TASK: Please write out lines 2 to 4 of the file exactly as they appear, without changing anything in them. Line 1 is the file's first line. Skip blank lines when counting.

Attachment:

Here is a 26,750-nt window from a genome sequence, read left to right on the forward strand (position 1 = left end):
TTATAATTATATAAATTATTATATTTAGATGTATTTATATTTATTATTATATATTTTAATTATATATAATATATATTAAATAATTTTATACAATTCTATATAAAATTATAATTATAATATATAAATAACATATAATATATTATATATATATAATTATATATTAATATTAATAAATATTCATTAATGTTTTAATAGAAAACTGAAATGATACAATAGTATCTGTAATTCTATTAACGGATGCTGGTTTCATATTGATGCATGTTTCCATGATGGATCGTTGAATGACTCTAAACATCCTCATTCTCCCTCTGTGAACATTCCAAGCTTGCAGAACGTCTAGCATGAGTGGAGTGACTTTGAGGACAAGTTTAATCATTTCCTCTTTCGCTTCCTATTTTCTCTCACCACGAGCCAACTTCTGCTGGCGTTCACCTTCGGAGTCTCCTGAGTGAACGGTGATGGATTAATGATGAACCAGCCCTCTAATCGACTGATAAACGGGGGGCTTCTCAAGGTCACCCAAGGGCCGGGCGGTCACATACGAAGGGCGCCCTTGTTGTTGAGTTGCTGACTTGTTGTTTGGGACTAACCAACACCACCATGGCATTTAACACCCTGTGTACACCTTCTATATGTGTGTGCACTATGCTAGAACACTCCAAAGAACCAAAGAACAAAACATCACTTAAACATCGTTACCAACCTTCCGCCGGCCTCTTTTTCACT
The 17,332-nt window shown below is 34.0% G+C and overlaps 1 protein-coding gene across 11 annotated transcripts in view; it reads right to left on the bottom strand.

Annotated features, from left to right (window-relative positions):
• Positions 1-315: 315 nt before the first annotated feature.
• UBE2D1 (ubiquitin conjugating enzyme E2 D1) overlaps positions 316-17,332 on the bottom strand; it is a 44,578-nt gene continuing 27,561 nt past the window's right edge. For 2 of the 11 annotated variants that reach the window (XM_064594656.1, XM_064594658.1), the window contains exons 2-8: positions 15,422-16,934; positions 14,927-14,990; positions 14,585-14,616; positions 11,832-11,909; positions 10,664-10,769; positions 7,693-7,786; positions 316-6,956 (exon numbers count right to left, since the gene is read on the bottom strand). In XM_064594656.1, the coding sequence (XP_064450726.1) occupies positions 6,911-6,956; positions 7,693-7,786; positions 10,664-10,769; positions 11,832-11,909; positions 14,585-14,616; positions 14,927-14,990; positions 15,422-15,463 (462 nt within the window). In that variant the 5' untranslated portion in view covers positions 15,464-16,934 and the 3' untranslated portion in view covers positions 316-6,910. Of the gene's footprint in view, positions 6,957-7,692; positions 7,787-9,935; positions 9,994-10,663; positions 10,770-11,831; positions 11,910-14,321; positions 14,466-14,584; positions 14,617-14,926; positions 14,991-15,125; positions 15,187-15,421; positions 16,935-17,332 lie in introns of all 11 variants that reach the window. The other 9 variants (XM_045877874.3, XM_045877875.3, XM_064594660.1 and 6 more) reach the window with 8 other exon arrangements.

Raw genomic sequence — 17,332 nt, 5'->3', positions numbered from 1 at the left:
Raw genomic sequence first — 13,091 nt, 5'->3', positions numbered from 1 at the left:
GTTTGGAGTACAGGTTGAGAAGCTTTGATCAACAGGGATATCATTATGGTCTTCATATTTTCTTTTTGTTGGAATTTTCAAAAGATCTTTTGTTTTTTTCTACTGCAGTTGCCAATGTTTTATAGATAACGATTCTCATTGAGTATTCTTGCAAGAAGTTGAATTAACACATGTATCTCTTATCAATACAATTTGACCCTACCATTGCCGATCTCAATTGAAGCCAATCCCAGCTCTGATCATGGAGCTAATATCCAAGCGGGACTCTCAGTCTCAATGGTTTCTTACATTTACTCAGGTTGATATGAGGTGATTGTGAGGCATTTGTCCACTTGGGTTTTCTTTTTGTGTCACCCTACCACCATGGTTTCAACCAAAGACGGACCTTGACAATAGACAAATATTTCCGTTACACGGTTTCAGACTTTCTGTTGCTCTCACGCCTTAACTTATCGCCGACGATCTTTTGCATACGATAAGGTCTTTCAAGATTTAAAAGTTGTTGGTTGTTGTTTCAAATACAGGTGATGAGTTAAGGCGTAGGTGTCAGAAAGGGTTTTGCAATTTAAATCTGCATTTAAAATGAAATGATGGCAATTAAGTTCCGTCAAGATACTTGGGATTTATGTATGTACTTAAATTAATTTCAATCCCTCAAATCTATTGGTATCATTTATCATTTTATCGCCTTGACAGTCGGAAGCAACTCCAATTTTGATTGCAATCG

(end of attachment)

TTATAATTATATAAATTATTATATTTAGATGTATTTATATTTATTATTATATATTTTAATTATATATAATATATATTAAATAATTTTATACAATTCTATATAAAATTATAATTATAATATATAAATAACATATAATATATTATATATATATAATTATATATTAATATTAATAAATATTCATTAATGTTTTAATAGAAAACTGAAATGATACAATAGTATCTGTAATTCTATTAACGGATGCTGGTTTCATATTGATGCATGTTTCCATGATGGATCGTTGAATGACTCTAAACATCCTCATTCTCCCTCTGTGAACATTCCAAGCTTGCAGAACGTCTAGCATGAGTGGAGTGACTTTGAGGACAAGTTTAATCATTTCCTCTTTCGCTTCCTATTTTCTCTCACCACGAGCCAACTTCTGCTGGCGTTCACCTTCGGAGTCTCCTGAGTGAACGGTGATGGATTAATGATGAACCAGCCCTCTAATCGACTGATAAACGGGGGGCTTCTCAAGGTCACCCAAGGGCCGGGCGGTCACATACGAAGGGCGCCCTTGTTGTTGAGTTGCTGACTTGTTGTTTGGGACTAACCAACACCACCATGGCATTTAACACCCTGTGTACACCTTCTATATGTGTGTGCACTATGCTAGAACACTCCAAAGAACCAAAGAACAAAACATCACTTAAACATCGTTACCAACCTTCCGCCGGCCTCTTTTTCACT
The 17,332-nt window shown below is 34.0% G+C and overlaps 1 protein-coding gene across 11 annotated transcripts in view; it reads right to left on the bottom strand.

Annotated features, from left to right (window-relative positions):